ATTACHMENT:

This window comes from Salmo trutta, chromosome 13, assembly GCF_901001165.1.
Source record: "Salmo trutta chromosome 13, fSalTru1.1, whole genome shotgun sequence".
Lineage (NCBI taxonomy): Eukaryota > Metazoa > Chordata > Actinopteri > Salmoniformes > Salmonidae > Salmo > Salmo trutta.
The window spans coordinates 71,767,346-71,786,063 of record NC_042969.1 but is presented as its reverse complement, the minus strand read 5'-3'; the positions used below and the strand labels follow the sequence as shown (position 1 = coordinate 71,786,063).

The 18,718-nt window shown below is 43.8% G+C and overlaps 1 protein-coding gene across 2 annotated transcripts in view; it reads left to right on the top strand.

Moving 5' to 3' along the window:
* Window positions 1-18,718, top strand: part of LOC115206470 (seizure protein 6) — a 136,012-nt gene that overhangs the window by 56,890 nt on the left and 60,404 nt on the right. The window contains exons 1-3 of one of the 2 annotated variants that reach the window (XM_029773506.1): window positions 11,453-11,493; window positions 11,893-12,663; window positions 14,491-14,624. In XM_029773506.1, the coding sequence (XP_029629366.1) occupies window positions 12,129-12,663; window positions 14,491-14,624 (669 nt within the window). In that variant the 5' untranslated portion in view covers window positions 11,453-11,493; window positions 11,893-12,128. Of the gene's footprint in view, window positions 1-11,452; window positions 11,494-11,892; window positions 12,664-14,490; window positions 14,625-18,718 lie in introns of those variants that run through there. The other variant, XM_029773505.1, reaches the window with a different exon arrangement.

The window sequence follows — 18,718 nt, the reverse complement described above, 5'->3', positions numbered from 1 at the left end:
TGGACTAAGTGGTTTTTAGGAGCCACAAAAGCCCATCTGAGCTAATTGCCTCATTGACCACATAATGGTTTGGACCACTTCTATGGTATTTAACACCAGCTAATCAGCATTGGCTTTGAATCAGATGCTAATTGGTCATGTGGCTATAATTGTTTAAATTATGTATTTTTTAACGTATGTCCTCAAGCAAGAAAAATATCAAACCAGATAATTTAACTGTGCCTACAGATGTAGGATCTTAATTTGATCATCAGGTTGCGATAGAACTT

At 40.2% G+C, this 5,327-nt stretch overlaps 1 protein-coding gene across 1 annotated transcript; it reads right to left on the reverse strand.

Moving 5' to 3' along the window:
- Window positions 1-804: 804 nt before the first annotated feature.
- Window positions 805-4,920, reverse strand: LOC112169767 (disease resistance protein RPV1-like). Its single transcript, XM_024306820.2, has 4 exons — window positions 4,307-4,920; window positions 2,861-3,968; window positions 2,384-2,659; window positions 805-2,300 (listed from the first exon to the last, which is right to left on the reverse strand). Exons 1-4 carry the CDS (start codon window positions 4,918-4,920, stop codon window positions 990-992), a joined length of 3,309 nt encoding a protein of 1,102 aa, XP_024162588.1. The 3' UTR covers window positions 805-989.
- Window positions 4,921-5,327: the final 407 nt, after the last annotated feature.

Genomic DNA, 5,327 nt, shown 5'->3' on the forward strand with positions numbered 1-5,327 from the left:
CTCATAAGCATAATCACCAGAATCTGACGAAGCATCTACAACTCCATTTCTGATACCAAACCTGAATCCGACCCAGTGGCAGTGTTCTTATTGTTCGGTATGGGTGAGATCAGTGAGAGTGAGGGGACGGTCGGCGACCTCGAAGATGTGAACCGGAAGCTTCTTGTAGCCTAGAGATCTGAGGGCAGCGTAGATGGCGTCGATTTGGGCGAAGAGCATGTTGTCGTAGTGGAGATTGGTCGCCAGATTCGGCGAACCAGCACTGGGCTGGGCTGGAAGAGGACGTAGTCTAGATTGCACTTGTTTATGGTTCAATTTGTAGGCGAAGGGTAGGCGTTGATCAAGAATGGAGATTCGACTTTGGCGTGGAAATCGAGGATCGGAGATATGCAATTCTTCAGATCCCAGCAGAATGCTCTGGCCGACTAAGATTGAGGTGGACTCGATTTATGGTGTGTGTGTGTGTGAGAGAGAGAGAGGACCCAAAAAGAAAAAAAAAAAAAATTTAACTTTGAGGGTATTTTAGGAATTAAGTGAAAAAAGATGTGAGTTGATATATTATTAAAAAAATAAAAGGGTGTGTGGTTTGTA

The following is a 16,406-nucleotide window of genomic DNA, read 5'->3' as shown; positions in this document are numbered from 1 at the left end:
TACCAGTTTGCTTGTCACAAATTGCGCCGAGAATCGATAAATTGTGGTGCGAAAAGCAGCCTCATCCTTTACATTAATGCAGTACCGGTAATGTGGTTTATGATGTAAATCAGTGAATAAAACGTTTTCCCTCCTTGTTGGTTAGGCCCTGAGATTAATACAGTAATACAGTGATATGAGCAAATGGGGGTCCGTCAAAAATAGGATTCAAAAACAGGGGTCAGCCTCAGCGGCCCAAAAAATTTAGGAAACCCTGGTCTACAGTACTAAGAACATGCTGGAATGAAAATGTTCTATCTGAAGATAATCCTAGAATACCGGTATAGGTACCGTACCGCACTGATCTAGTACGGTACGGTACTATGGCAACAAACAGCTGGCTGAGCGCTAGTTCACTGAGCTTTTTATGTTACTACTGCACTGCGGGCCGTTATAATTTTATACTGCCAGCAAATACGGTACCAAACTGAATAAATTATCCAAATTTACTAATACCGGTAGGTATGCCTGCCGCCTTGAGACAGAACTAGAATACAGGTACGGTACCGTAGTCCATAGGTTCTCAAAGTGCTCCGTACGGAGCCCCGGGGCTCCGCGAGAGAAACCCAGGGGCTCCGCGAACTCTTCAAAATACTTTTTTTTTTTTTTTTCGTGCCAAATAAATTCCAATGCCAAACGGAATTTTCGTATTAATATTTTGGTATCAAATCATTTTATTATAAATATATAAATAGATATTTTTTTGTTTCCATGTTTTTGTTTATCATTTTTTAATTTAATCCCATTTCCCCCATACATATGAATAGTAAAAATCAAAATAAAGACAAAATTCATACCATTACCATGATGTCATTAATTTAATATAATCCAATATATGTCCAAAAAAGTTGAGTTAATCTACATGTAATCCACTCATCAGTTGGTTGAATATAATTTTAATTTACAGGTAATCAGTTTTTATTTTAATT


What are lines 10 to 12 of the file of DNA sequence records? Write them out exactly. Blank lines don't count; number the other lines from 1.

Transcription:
At 40.2% G+C, this 5,327-nt stretch overlaps 1 protein-coding gene across 1 annotated transcript; it reads right to left on the reverse strand.

Moving 5' to 3' along the window:
- Window positions 1-804: 804 nt before the first annotated feature.